On March 7, 2018, 84 stakeholders gathered at Seattle City Hall for the first-ever King County Healthcare & Food Insecurity Learning Network meeting. The goals for this first meeting were to:
- gauge interest in and explore the value of forming a Learning Network and
- establish a preliminary purpose and organizational structure of a Learning Network.
Since this initial meeting, the Learning Network has worked together to establish the Learning Network's purpose and organizational structure, collect and review screening tools and referral pathways to food resources, and exchange information about what healthcare systems in King County are doing to address food insecurity.
- Engaging healthcare decision-makers through our Food Insecurity Screening Community of Practice as member health systems enhance their screening and connection processes
- Involving those who have experienced food insecurity by funding a cohort of patient advisors to contribute as active members of the Food Insecurity Screening Community of Practice
Health systems across King County connect patients to national, local, and community level food resources. In 2018, Public Health — Seattle & King County interviewed representatives from 10 healthcare systems to find out more about their food insecurity screening and referral processes, the barriers they have encountered thus far, and what qualities they would like to see in a screening tool.
Food insecurity screening
Most of the healthcare systems that we interviewed screened all patients using Hunger Vital Sign plus additional questions developed internally. However, interviewees often reported that their screening process lacked consistency. Ideal qualities for a screening tool included: short length, easy to use and customize, a format that facilitated data sharing, and questions that took a broad/holistic approach to food insecurity.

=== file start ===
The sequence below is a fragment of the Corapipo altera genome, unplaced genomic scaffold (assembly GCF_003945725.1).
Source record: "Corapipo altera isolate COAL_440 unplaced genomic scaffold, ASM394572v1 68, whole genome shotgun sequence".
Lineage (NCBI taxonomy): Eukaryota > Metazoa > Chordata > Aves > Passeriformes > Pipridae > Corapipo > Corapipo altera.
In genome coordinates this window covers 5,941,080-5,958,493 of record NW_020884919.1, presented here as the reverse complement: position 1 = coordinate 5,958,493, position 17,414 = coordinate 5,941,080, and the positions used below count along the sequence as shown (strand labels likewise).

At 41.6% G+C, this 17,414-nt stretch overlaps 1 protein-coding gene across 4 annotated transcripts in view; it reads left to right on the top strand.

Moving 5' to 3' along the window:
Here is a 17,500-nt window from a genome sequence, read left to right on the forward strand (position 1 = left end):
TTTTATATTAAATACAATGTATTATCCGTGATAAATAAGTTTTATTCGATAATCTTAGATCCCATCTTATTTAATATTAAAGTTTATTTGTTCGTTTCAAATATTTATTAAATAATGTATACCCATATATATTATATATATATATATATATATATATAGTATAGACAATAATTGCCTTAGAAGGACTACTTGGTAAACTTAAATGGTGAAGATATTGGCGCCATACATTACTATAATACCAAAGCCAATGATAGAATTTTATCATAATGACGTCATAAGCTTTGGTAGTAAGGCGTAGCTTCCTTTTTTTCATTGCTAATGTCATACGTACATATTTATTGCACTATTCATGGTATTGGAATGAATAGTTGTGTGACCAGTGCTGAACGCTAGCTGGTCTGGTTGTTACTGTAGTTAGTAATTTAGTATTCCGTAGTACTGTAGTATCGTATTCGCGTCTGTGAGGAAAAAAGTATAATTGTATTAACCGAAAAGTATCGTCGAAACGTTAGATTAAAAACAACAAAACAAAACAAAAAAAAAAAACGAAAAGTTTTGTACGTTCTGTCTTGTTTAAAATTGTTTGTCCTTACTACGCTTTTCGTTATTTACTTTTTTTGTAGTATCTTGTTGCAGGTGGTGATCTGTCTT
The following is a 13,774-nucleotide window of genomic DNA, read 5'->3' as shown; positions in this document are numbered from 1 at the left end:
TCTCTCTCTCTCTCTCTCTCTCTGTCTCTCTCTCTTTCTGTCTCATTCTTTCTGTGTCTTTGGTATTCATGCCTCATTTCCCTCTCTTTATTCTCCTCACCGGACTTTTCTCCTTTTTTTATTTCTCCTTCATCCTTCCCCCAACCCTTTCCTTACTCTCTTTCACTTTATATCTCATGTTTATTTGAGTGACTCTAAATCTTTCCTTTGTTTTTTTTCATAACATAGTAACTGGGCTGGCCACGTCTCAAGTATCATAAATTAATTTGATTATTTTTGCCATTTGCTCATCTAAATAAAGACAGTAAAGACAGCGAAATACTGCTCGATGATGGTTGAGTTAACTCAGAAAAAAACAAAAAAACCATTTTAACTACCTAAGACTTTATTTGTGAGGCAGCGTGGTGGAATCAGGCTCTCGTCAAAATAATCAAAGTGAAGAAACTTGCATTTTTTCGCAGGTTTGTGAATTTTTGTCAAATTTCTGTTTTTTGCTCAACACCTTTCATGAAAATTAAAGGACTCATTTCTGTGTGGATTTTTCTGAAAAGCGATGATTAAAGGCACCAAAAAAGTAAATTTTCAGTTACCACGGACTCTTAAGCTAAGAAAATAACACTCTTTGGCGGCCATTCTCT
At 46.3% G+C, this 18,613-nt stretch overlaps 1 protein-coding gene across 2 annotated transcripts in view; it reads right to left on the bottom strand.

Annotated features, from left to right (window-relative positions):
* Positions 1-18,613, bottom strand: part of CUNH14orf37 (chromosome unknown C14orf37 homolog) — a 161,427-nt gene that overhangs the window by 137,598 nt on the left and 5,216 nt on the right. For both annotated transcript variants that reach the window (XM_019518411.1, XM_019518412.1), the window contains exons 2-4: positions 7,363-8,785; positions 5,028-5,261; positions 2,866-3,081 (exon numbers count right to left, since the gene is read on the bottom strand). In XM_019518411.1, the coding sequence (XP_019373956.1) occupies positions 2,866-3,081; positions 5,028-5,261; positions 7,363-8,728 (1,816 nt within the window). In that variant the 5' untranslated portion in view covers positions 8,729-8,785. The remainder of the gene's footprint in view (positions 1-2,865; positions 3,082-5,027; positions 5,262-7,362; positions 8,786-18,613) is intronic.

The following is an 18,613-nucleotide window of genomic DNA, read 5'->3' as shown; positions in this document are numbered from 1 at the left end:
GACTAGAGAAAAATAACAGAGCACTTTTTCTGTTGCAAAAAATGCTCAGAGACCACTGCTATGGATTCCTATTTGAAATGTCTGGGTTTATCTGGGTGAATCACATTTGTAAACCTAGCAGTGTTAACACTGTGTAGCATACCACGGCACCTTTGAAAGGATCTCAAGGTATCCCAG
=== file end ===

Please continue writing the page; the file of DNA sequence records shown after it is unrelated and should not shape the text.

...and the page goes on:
Documenting food insecurity
Almost all of the health systems interviewed reported that at least some food insecurity data is documented, either in electronic health records or paper forms. About half of the interviewees reported using multiple forms of documentation.
Staffing for screening and referrals
The staff person who performed screening varied, with about half of the sites reporting that multiple staff positions (primarily registered dietitians, social workers, or community resource specialists) or the patients themselves performed the screening. Lack of time or designated staffing was the most frequently reported barrier to screening and referrals.
See detailed PDF summaries of our program spotlights below:
- Onsite pop-up food bank and produce stand at Carolyn Downs Family Medical Center
- Food insecurity screening and produce prescription programs at Harborview Medical Center
- Patient-administered screening and connections to multiple resources at Odessa Brown Children's Clinic
- Partnership between SeaMar and Food Lifeline to bring fresh produce to patients with diabetes
- Self-screening process during intake at a Kaiser Permanente clinic in Rainier Valley
- Roll out of a national directive for food insecurity screening at the Veteran's Administration
Tools and resources
Evidence library, screening tools, and other resources for social needs screening in clinical settings
Multi-language hotline and web-based resource for finding programs and services in Washington state, based on the patient's address.
The Hunger Vital Sign identifies households as being at-risk for food insecurity if they answer that either or both two statements is ‘often true’ or ‘sometimes true’ (vs. ‘never true’). Download the questionnaires in the following languages: